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                     Fairmount bids farewell to Dean
       James Byron Dean: Bad boy of the '50s.  He slouched.  And there
  was that studied, sometimes sullen smile.  And the backswept hair that
  foretold a young man moveing fast - too fast.  And the gentle voice 
  that shouted defiance during those days when Ike was in the White House.
       It has been 37(now 39) years since his name was etched in the 
  granite of his Indiana gravestone - and his image etched in the album 
  of American popular culture.
       The icon remains untarnished:
       The trio of movies in which he starred (East of Eden, Rebel Without 
  a Cause, Giant) continues to draw audiences - particularly in Europe.
       His photograph is used today to sell shoes in so prestigious a
  marketplace as The New Yorker magazine.
       His legions of fans, many born after his death, continue to make
  pilgrimages to the place on the Indiana landscape from which he came.
       The placeis along Sand Pike, a two-lane blacktop road that splits
  the otherwise-unbroken horizon of corn and soybean fields north of
  Fairmount in Grant County in north-central Indiana.
       Along the road, spread over two miles, are the shrines central to 
  the short life of James Dean, places to which the faithful flock,  
  particularly in late September near the anniversary of his death on the
  30th - "9/30/55" in the cryptic code of his fans.
       To the west of Sand Pike rises a typically Midwestern farmstead:
  Two-story, white frame home resting on a fieldstone foundation.  It has
  an expansive front porch shaded by ancient oaks and sycamores, a porch
  swing suspended from chains anchored in the roof.  There is a normal 
  complement of outbuildings, and a stream meanders through the swales
  and knolls in the land between the lawn and the tillable acreage.
       It was here, on the farm of his aunt and uncle, Marcus and Ortense
  Winslow, that James Dean grew from childhood to adolescence to maturity.
  Dean's cousin, Marcus Winslow, and his family now live here.
       A mile to the south of the Winslow farm is a church, a Quaker 
  church.  The Back Creek Friends Meeting.  A circular drive approaches 
  the red brick building.  True to Quaker and Midwestern values, the 
  church is unadorned.  A mural of Christ as shepherd is the focal point
  of the sanctuary, bathed in white light filtered through sharply vertical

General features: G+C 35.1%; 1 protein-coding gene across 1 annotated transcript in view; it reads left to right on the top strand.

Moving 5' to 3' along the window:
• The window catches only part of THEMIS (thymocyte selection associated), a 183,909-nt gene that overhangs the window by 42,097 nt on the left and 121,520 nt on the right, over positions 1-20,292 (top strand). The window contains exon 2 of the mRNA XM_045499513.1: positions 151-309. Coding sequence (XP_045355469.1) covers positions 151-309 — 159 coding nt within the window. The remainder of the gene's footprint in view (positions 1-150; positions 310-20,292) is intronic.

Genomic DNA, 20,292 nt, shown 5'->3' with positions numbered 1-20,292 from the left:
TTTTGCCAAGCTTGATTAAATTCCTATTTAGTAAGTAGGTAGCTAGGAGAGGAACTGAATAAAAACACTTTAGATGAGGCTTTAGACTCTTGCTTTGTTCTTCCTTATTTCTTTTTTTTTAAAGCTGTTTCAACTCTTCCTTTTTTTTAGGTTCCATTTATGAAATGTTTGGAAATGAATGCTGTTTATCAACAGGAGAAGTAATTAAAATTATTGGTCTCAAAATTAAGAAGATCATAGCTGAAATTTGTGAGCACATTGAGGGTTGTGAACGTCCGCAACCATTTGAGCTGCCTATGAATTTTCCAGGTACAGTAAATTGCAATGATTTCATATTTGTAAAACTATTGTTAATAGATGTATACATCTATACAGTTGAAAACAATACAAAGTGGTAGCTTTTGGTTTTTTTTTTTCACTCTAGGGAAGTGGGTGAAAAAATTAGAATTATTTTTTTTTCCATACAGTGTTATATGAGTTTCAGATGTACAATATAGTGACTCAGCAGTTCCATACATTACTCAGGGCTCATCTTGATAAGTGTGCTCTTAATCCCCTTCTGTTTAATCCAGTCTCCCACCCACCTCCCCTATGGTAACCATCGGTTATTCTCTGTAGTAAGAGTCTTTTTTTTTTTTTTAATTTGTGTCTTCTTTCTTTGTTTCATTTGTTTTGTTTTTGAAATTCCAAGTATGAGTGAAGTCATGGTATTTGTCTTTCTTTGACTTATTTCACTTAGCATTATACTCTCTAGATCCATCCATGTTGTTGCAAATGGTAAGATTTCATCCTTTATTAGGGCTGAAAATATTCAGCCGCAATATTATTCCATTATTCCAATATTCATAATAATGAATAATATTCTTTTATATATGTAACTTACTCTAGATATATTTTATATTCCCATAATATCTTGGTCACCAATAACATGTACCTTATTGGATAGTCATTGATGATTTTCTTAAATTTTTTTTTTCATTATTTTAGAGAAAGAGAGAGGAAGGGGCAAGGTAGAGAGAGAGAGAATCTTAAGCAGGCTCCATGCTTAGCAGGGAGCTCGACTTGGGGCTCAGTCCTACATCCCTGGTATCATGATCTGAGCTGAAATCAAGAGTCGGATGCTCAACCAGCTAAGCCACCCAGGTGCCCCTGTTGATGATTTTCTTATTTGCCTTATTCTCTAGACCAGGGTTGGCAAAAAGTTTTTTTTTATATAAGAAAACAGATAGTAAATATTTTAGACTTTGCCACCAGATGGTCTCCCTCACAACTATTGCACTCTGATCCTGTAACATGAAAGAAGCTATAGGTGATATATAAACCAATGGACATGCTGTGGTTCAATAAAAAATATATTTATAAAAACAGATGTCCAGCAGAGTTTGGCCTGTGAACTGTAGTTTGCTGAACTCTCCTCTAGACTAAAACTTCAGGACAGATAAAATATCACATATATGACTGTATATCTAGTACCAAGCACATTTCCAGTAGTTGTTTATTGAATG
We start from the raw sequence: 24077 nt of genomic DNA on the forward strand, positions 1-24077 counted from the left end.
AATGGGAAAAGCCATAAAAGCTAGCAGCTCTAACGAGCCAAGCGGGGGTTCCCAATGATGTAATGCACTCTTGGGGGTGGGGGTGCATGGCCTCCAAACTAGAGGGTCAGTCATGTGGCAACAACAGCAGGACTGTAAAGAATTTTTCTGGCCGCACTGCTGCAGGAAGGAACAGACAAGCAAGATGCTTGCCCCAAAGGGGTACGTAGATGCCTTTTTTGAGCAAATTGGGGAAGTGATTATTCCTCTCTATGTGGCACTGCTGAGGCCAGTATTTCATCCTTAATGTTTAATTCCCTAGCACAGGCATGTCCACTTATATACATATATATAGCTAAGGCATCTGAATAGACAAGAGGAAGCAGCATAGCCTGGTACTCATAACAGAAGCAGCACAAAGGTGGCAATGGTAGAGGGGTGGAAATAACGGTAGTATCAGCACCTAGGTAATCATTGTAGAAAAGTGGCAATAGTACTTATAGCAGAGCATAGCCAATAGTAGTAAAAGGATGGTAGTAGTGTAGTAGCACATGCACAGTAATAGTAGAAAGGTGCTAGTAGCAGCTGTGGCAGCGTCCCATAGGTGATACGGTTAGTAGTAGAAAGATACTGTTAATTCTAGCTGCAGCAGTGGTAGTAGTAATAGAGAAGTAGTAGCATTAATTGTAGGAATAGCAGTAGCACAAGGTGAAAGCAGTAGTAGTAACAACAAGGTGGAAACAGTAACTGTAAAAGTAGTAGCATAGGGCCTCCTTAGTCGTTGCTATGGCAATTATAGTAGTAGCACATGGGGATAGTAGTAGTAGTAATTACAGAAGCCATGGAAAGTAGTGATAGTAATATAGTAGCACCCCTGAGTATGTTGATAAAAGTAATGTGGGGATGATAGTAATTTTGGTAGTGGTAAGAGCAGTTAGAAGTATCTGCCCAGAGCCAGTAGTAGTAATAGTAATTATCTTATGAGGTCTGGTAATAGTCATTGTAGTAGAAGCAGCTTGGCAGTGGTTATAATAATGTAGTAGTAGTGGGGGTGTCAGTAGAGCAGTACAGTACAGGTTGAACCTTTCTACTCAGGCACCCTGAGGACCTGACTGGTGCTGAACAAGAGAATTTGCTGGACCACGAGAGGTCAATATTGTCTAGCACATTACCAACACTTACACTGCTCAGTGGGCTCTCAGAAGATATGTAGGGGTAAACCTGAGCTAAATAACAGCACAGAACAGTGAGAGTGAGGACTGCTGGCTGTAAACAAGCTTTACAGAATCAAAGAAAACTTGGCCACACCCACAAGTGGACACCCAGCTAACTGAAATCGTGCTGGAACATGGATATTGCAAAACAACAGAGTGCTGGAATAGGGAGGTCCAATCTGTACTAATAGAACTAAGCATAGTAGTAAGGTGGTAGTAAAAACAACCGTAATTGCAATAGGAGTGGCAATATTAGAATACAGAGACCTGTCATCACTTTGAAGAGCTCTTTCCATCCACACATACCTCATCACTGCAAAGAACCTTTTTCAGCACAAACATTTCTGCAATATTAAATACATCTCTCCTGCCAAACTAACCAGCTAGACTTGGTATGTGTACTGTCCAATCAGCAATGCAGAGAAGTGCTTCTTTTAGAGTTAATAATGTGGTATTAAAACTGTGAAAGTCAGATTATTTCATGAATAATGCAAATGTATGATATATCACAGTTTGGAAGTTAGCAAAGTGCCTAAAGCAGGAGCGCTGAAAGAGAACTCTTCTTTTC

and colorless windows.
       And yet another mile to the south, is a cemetery.  Park Cemetery.  
  As old as the Quaker community it was created to serve back before the
  Civil War, it is the place where Fairmount, a community of 3,286, buries
  its dead.
       Fairmount, wrote Stewart Stern in his movie script for The James
  Dean Story, is "not just a quaint little town, but a useful town, used
  well and long by its people."
       Joseph Winslow, an ancestor of James Dean, established the first
  farm in Fairmount Township of Grant County in 1830 - on the site that
  is now the Marcus Winslow farm.
       In 1850, a community was formed, which chose to call itself Pucker.
       Pucker it was, and Pucker it remained, until 1870, when community
  dissatisfaction with the moniker led to a renameing: Fairmount, 
  suggested by Joseph W. Balwin, who was attracted by the name of a park
  in Philadelphia.  Fairmount was incorporated on Dec. 10, 1870.
       While James Dean may be the most widely celebrated son of Fairmount,
  he is not alone.  Among others:
       Jim Davis, creator of the Garfield cartoon strip.
       Phil Jones, former White House correspondent for CBS News.
       Mary Jane Ward, author of the novel Snake Pit, an indictment of
  mental health facilities in the late 1940's.
       Alvin Seal, an ichthyologist credited with major contributions
  to the classification of Asiatic fish.
       Robert Sheets, current director of the National Hurricane Center.
       David Payne, a principal player in the creation of Oklahoma
  Territory.  He was the original Sooner.
       In Park Cemetery, surrounded by the past generations of Fairmount, 
  is a granite gravestone, made remarkable only by the perpetual presence     
  of flowers, real and artificial.
       The stone is a reddish pink, pock-marked by the work of pilgrims
  who would take a fragment of the stone as a relic.
       It is the final resting place of
                          James B. Dean
       The stone is the second on the grave.  The original was stolen in
  1983 and was replaced before it was recovered in Fort Wayne in 1987.
       It is to this place more than any other that the Dean faithful come.
  They arrive in all seasons, at all times, in all vehicles.  Most conduct
  themselves with dignity; others, so eager for souvenirs, will strip an
  ear of corn from a stalk in the field across the road and take it away.
       Among those who come to this place, especially in late September,
  are those who knew him.
       On the afternoon of each September 30 since 1956 the family, 
  friends and followers of the actor who brooded his way into national
  character have assembled at Back Creek Friends Church and at Park
  Cemetery to play out a small drama of tribute.  The roles have been set 
  by tradition.
       There was the late Ortense Winslow, a reluctant participant for
  whom the role became more burdensome each year.  She and her late 
  husband, Marcus, reared the young man who blazed across the screen and
  crashed in flames at 5:45 PM on Sept. 30, 1955, at a rural intersection
  in San Luis Obispo County, Calif.
/data/webs/external/dokuwiki/data/pages/archive/fun/dean1.txt · Last modified: 2000/01/16 13:21 (external edit)